Pak boat sank, but four key questions are still afloat
Intelligence officials told HT that the coast guard did the right thing by acting immediately on the intelligence tip-off. However, they are befuddled by several unanswered questions.india Updated: Jan 06, 2015 10:29 IST
Despite defence minister Manohar Parrikar’s statement that the occupants of the Pakistani boat intercepted by the coast guard on December 31 were “possible terrorists”, questions continue to be raised about official accounts of the incident that suggest the intelligence community does not share a clear view on this.
Intelligence officials told HT that the coast guard did the right thing by acting immediately on the intelligence tip. However, they are befuddled by several unanswered questions.
First, as per standard procedure, any terrorism-related intelligence input must be shared with the Multi Agency Centre (MAC) that alerts all stakeholders. This mandatory procedure was put in place after the 26/11 attack on Mumbai in 2008 to ensure all key forces and agencies are prepared to respond to any terror attack. National Technical Research Organisation (NTRO), the technical intelligence agency, that raised the alert on the basis of which the coast guard acted, did not alert the MAC.
As a result, the bulk of India’s key agencies -- the Intelligence Bureau, R&AW, naval intelligence, Gujarat police and the National Security Guard (NSG) were in the dark about the alert. Not only that, even the Joint Operations Centre of the Western Naval Command in Mumbai, which is responsible for all maritime operations on the West coast, was not alerted.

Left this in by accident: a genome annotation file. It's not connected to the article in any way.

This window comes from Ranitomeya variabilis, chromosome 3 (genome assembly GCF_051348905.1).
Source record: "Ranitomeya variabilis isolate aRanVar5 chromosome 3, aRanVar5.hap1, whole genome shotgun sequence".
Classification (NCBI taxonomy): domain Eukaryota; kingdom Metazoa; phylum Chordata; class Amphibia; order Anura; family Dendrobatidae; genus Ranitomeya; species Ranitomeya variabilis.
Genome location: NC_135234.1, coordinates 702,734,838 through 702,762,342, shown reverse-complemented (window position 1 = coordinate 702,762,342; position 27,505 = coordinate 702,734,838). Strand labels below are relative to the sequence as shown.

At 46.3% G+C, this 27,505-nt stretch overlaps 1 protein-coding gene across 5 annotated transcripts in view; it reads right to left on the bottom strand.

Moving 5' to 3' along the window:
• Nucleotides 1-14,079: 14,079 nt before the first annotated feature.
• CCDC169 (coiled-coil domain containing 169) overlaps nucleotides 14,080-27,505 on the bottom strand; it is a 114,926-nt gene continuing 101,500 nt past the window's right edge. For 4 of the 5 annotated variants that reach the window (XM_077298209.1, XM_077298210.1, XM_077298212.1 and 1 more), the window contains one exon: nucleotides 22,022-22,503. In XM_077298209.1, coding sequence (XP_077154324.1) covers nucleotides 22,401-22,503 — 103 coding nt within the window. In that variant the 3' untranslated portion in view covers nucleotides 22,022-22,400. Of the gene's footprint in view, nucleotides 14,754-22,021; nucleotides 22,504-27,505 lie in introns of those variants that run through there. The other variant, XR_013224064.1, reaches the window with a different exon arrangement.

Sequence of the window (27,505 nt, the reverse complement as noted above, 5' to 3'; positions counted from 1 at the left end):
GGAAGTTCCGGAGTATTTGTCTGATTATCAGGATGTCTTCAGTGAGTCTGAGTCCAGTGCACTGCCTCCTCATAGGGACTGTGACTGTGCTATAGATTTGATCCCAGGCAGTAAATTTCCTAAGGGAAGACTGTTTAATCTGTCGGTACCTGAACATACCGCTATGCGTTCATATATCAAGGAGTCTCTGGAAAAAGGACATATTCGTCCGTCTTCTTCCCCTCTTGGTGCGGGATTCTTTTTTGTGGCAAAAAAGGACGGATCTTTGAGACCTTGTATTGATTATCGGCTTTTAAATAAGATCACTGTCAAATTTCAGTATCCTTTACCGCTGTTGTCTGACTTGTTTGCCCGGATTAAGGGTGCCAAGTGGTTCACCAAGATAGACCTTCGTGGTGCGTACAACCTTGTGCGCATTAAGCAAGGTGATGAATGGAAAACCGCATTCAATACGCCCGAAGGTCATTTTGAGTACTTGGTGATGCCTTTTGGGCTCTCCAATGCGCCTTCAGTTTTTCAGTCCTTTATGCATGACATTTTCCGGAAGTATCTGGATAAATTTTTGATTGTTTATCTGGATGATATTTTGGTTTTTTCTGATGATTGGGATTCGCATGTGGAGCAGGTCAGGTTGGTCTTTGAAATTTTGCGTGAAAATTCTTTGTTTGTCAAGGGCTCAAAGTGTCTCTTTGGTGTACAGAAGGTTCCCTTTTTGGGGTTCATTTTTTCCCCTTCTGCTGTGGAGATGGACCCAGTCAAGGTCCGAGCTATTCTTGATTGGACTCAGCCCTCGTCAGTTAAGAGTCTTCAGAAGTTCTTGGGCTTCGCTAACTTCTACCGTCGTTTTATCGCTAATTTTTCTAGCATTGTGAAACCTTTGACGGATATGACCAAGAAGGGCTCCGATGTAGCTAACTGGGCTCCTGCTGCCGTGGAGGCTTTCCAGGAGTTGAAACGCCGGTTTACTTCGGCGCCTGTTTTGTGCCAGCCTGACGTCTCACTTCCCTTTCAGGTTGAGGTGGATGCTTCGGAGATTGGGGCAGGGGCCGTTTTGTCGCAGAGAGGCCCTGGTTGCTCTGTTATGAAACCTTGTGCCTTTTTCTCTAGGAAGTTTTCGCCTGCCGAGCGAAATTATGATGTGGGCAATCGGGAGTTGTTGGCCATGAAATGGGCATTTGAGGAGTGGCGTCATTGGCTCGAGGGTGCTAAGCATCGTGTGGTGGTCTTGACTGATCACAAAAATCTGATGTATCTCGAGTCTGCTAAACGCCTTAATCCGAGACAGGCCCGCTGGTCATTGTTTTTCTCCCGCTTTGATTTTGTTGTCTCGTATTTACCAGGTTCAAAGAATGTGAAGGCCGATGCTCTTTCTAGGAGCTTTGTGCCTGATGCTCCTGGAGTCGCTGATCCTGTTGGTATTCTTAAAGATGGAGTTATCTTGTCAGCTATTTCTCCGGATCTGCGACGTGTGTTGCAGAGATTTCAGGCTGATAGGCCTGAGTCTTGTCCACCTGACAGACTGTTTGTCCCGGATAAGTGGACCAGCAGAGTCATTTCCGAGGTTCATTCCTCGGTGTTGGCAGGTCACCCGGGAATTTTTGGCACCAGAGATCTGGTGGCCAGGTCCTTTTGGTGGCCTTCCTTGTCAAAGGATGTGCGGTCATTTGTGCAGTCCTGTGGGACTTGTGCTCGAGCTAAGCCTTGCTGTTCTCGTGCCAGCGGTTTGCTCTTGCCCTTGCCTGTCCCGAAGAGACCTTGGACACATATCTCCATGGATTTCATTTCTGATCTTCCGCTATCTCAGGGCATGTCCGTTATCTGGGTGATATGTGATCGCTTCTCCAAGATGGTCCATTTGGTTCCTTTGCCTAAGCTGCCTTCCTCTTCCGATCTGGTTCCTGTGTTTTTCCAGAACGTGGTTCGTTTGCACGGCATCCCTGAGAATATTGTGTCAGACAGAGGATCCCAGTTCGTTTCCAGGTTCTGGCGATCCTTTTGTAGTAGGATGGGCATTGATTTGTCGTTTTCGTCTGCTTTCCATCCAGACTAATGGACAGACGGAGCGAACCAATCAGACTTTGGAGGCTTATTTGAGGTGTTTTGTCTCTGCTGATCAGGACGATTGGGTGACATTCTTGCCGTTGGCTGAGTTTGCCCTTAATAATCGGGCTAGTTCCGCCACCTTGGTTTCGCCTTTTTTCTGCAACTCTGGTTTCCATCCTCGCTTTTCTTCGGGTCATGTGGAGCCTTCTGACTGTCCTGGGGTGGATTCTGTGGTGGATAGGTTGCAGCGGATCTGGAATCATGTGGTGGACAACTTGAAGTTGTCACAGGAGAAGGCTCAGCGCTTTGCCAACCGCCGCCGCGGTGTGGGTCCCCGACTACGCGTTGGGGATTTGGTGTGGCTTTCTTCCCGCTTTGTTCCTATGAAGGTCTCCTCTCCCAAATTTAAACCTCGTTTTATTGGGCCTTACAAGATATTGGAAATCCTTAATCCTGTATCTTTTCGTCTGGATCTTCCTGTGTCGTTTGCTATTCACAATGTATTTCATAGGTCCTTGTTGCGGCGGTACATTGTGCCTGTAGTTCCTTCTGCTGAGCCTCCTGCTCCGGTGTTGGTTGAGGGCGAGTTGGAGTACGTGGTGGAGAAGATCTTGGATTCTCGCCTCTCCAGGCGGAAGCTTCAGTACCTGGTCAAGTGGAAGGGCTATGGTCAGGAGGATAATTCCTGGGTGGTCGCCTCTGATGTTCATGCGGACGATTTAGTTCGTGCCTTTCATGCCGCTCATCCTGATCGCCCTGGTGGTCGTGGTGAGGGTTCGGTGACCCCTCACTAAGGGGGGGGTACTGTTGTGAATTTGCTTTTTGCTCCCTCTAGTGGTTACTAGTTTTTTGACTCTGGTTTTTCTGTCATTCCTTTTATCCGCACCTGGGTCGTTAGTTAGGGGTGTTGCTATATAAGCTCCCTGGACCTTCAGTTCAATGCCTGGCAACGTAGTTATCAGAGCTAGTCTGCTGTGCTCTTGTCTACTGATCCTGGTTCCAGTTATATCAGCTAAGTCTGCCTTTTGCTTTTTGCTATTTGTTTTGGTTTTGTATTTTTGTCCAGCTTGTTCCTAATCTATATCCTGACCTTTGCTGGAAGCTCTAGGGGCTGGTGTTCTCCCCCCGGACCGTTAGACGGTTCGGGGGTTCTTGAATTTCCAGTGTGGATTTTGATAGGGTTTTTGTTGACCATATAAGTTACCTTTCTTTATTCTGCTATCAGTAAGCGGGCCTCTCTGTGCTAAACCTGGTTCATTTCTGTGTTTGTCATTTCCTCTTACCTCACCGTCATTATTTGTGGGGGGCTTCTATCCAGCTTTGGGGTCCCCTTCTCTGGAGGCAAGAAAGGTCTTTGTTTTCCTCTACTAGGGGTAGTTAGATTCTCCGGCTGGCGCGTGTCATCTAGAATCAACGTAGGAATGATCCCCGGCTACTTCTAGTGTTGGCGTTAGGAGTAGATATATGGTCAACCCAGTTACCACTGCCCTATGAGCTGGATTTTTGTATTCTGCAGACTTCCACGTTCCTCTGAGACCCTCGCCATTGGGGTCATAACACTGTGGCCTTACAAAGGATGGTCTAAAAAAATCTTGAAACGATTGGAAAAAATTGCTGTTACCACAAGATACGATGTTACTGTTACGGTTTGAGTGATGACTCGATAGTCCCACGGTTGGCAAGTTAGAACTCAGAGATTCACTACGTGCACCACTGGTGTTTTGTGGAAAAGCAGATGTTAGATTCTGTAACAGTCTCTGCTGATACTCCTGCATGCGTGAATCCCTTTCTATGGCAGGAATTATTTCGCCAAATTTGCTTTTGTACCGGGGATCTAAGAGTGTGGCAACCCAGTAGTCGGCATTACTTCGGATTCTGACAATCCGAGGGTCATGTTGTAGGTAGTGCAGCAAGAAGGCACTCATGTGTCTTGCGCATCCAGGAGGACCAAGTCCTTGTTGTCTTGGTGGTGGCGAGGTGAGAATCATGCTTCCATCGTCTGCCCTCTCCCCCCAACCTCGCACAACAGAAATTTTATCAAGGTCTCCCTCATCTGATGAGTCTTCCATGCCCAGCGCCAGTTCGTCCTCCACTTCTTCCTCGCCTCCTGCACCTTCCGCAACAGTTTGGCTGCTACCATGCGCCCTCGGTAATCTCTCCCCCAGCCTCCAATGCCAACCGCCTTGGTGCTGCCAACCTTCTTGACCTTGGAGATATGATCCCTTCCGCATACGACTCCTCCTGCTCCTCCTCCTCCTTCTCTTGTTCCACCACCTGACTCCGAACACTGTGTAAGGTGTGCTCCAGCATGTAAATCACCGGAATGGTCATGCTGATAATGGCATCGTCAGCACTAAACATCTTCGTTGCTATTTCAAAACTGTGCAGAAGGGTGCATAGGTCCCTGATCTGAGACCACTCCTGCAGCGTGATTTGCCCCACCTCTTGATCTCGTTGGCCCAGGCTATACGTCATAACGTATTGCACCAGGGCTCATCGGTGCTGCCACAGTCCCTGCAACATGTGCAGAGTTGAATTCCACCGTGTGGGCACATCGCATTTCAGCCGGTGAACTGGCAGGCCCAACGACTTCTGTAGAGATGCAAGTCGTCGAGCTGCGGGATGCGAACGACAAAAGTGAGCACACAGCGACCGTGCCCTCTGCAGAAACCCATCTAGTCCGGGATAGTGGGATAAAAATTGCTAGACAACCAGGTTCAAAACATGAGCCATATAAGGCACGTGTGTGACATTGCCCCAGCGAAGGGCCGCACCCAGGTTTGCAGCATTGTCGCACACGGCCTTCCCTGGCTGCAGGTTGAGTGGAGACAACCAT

Second, key intelligence agencies monitor sea-based communication from Bhuj in Gujarat. However, the NTRO, the source of this particular alert, does not have a sea-based communication monitoring station there. It has a station in Jammu from where it monitors satellite-based communication. “We were told the alert was raised after the NTRO intercepted conversations on a Thuraya satellite phone,” a senior intelligence official told HT.
“But we haven’t had a Thuraya intercept since 2008 because Pakistan knows it can be easily intercepted and tracked up to 25 metres of its location,” he added.
Third, the defence ministry statement on the incident says “the crew hid themselves in below deck compartment and set the boat on fire, which resulted in explosion and major fire,” indicating that the crew chose to commit suicide instead of being caught when the coast guard fired “warning shots.”
A senior naval official posted with the Mumbai-based naval command questioned this, saying: “If that assumption is true, why didn’t the boat try to ram the coast guard ship when challenged? Why did it run for an hour before setting itself on fire?” He conceded that the “boat was definitely up to some illegal activity, but the pattern does not point to terror-related activity.”
Fourth, official photographs show a burning boat that many experts described as an “oil fire”. Speaking on TV, Rear Admiral Raja Menon (retd) said the fire seen in photographs was created by oil, not explosives. Other experts also concurred that the fire was most likely an oil fire.
“Explosives need detonators; the boat would have been blown to smithereens and the fire would be very different,” a bomb expert who served with the NSG’s National Bomb Data Centre told HT.